GoPro was founded in 2002, and proceeded to revolutionize our ability to record ourselves during adventures and sporting activities which traditional cameras were just not built for. They were designed for attachment to bikes, helmets, vehicles, and more so you wouldn’t have to hold your camera. Traditional cameras already had various kinds of mounting equipment available, but it just wasn’t convenient and ready-made for consumers like the GoPro cameras. GoPro eventually exploded into a tremendously successful company.
If anyone wants to record themselves riding, skiing, or anything of the sort, they will probably buy a GoPro. Despite their great design, the stability of your GoPro videos will be limited to the stability of whatever you’re riding on, but that will soon change as drone technology has gotten very good. The Lily Drone recently made its debut, and it is a flying, water-resistant camera. Imagine a GoPro that can follow you and capture the entire scene! Not just what’s in front of you. The Lily Drone isn’t just a flying camera though: Let’s take a look at what it can do.
Unlike a conventional quadcopter, the Lily Drone flies itself and it can follow you, so you don’t have to worry about the controls. What makes the Lily Drone technology impressive is its ability to follow you from behind, in front of you, from the side, and even circle around you. It knows how to position itself just right. In addition to that, it can record video in 1080p (1920 x 1080/full HD) at up to 60 frames per second (fps), or slow-motion video at 120 fps. It can also take 12 MP still images.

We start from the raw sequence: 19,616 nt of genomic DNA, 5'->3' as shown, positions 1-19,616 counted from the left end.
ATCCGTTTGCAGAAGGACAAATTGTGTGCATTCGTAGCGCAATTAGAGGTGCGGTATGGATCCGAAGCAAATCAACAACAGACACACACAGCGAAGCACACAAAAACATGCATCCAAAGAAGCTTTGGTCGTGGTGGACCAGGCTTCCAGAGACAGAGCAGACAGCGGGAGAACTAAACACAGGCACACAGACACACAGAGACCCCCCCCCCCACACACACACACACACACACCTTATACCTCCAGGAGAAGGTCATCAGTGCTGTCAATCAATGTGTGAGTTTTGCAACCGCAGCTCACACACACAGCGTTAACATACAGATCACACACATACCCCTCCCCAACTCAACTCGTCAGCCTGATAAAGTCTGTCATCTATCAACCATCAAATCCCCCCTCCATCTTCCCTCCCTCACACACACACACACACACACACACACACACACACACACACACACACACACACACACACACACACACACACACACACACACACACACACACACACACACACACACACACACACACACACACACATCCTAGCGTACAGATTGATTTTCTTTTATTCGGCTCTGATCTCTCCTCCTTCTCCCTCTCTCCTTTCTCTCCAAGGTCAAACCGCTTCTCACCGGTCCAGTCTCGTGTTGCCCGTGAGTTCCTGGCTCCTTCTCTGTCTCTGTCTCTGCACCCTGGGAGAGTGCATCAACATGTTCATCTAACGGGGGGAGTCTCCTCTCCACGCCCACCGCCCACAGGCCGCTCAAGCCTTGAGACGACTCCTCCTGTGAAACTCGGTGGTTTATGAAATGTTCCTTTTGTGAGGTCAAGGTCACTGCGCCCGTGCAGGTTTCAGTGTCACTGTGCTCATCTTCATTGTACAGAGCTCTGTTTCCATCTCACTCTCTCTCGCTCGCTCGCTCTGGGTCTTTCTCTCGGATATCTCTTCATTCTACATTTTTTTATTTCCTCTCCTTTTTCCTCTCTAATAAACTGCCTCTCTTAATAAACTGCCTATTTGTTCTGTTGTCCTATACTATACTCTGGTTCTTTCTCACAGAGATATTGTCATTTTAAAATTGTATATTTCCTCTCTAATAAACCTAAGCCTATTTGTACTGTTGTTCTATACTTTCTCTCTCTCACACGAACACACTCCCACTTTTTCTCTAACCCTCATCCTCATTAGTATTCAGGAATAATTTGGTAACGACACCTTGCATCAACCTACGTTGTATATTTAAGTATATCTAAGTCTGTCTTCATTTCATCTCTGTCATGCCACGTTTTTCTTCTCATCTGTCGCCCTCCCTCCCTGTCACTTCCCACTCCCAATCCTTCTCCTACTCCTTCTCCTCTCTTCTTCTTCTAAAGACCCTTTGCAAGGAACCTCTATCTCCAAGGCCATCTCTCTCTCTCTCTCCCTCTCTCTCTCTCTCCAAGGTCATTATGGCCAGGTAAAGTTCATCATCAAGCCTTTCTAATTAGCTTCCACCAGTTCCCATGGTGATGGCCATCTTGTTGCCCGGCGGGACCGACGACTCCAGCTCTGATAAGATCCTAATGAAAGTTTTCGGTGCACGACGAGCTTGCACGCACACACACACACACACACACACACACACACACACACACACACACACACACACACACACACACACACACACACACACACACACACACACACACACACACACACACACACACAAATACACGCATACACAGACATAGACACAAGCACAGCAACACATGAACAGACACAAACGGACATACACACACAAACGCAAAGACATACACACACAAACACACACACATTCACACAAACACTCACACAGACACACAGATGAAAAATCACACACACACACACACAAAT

Sadly, the Lily Drones won’t be delivered until February 2016. You can preorder them from now for $599 (plus $20 shipping), though. $600 is steep, however, the GoPro HERO4 Silver costs $400. An extra $200 could get you a much more convenient product.
Drone cameras don’t have to be built to the high (and expensive) durability standard that helmet cameras like the GoPro are, as they won’t be rolling around on the ground, slamming into things and dropping all the time, etc, so they have a chance at competing with helmet/vehicle cameras. To be fair to the GoPro and other helmet cameras, the runtime of drones is much shorter.
Standalone cameras in general can easily run for more than an hour, and if you spend some extra money: 4 hours. Drones usually fly for well under 30 minutes at a time, not only due to their battery life and high power consumption, but the time rating of their propulsion fan motors.
A motor’s time rating is a measure of how long the motor can run (continuously) before it overheats. The longer the time rating, the more expensive the motor will be. Motors with a higher time rating tend to be physically larger too. Drones would have to be beefed up (both physically, and in price) substantially to achieve the runtime of standalone cameras like the GoPro models.